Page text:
The HEARing Cooperative Research Centre (HEARing CRC), an Australian public-private research center, has been named as a finalist for the Eureka: Commercialization of Innovation Award for their work developing NAL-NL2, the novel mathematical formula that optimizes the fitting and performance of hearing aids for individual users.

The HEARing CRC research project involved staff from HEARing CRC Core Members, including Australia’s National Acoustic Laboratories (NAL) and Siemens Hearing.

Aside from the development of the formula, a key component of the project was ensuring that the software was provided in an appropriate technology for inclusion in commercial hearing aid fitting software used by hearing health professionals, hearing aid manufacturers, and audiological test equipment manufacturers. Working with Siemens, the project team was able to ensure compatibility.

NAL-NL2 was first released through Siemens in 2010 and was quickly licensed to 16 international hearing aid companies, including all of the top 10 companies world-wide in both the hearing aid and audiological test equipment fields.

The companies who licensed NAL-NL2 immediately make their software upgrades available to hearing health professionals around the world, enabling them to better optimize hearing aids in order to address individuals’ hearing losses.

NAL-NL2 enables hearing aids at each ear to be adjusted so that every hearing aid user fitted with the software experiences the best possible speech intelligibility and loudness across a variety of different listening situations.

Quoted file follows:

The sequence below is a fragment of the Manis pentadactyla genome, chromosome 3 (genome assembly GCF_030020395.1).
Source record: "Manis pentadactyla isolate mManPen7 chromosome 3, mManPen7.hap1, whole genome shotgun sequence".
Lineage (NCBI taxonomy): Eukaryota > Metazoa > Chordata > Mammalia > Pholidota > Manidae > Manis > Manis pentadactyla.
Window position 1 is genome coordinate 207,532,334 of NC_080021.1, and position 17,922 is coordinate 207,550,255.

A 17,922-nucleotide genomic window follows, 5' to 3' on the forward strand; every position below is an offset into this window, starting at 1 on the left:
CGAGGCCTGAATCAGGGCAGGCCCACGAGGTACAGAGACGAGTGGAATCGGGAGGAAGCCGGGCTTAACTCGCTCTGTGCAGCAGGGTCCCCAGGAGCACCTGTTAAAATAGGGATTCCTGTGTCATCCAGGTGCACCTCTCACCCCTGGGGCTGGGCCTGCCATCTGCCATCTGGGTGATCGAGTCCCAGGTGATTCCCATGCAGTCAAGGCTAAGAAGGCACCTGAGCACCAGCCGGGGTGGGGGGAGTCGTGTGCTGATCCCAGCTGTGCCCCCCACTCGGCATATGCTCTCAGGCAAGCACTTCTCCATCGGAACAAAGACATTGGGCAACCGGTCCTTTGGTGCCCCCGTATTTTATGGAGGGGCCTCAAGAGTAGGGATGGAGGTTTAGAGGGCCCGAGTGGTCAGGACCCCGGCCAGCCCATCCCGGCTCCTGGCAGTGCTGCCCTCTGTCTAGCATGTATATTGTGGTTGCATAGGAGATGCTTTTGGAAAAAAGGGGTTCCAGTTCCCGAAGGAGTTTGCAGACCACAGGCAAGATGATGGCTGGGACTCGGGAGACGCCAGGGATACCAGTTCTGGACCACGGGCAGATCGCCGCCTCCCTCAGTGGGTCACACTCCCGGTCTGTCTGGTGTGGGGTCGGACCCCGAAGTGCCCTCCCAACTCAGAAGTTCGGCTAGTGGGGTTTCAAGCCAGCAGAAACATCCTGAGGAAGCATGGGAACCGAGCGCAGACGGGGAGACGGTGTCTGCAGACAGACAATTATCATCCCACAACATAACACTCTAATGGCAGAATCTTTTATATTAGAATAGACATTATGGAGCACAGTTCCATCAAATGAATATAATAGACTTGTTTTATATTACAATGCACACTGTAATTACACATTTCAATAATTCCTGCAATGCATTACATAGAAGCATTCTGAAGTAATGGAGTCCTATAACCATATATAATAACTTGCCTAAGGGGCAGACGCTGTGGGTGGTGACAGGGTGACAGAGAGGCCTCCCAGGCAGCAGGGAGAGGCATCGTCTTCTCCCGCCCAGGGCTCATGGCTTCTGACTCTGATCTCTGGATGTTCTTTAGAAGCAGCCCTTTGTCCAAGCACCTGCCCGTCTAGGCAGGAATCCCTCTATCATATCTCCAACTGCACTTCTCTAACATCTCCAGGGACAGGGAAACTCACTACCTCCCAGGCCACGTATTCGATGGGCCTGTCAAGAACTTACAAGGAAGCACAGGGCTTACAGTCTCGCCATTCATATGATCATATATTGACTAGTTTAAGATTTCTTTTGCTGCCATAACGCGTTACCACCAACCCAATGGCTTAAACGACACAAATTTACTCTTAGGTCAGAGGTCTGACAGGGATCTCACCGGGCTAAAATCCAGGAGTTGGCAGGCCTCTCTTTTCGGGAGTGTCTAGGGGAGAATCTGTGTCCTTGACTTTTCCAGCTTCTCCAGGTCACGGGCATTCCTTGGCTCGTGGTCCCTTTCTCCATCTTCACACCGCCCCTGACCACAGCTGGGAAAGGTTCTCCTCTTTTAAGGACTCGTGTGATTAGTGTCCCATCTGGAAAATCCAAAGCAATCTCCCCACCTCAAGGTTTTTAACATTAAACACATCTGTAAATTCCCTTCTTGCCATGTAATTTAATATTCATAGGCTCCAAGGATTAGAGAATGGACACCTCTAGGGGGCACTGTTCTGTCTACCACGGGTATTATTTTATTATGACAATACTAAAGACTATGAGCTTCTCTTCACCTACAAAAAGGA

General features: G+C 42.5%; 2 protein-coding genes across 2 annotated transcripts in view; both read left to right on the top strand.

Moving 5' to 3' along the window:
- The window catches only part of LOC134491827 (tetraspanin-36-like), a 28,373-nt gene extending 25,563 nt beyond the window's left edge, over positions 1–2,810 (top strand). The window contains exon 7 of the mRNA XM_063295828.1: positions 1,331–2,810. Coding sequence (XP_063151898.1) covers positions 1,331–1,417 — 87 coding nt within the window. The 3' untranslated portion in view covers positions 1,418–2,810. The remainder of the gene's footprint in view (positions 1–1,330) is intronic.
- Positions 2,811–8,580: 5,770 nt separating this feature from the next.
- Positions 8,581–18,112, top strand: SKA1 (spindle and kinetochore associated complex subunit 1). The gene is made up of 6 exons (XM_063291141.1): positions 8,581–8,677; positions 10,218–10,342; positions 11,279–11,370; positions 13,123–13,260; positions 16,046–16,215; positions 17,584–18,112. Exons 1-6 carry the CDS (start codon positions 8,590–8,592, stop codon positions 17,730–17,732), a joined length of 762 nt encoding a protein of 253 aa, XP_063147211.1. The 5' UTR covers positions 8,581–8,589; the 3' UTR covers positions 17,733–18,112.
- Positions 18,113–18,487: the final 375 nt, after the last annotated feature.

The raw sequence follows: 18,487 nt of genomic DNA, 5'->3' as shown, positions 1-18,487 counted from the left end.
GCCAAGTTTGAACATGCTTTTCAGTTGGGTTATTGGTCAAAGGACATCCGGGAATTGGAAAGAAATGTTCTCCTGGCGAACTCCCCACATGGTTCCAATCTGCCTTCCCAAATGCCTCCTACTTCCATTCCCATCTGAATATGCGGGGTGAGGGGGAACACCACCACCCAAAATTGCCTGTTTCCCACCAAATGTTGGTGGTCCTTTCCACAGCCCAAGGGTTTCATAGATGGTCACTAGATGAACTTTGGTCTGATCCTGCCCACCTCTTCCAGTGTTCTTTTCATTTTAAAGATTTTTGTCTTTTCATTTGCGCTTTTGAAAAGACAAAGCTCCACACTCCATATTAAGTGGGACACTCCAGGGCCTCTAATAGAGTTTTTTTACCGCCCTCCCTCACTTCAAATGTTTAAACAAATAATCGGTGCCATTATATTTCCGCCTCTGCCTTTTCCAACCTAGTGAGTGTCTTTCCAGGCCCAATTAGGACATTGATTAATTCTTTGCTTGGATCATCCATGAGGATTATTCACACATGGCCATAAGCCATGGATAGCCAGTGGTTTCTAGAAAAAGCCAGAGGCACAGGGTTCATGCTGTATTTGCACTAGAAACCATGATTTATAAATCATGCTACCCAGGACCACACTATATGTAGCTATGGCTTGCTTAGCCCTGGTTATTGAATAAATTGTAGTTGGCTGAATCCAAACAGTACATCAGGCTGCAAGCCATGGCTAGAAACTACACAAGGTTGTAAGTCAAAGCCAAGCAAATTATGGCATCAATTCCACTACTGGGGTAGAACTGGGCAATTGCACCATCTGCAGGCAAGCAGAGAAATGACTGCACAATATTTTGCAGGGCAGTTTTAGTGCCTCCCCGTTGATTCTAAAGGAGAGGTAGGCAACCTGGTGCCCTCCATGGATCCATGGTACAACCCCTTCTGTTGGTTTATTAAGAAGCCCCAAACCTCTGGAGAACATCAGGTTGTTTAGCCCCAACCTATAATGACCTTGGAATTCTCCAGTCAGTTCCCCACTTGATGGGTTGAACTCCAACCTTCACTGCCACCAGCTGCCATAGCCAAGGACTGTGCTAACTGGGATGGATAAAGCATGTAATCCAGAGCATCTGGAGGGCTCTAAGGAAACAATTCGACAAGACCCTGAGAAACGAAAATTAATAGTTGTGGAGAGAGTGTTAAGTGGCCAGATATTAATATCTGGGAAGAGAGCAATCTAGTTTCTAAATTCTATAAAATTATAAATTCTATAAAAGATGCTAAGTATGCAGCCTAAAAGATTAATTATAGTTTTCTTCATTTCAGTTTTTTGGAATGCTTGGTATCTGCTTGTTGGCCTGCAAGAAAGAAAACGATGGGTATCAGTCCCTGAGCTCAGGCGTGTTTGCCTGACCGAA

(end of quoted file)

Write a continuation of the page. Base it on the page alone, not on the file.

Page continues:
NAL-NL2’s ability to provide highly effective hearing aid "prescriptions" combined with the vision of ensuring that the algorithm could be easily incorporated into commercial fitting software has seen it become one of two international "fitting" standards in audiology clinics worldwide.

Associate Prof Robert Cowan, HEARing CRC CEO, commented, “Our CRC project staff at the National Acoustic Laboratories came up with a brilliant formula for optimizing hearing aid prescription and fitting, and Siemens provided confirmation that our ‘packaging’ enabled NALNL2 to be easily and quickly integrated into a commercial manufacturer’s software. It’s a text book example of collaboration for the translation of technology from a research lab to a clinical environment, which is ultimately improving the lives of hearing impaired adults and children around the world.”

He added that he hoped that Eureka recognition will help to raise people’s awareness of the benefits that well-fitted hearing aids can provide to their communication and engagement with life.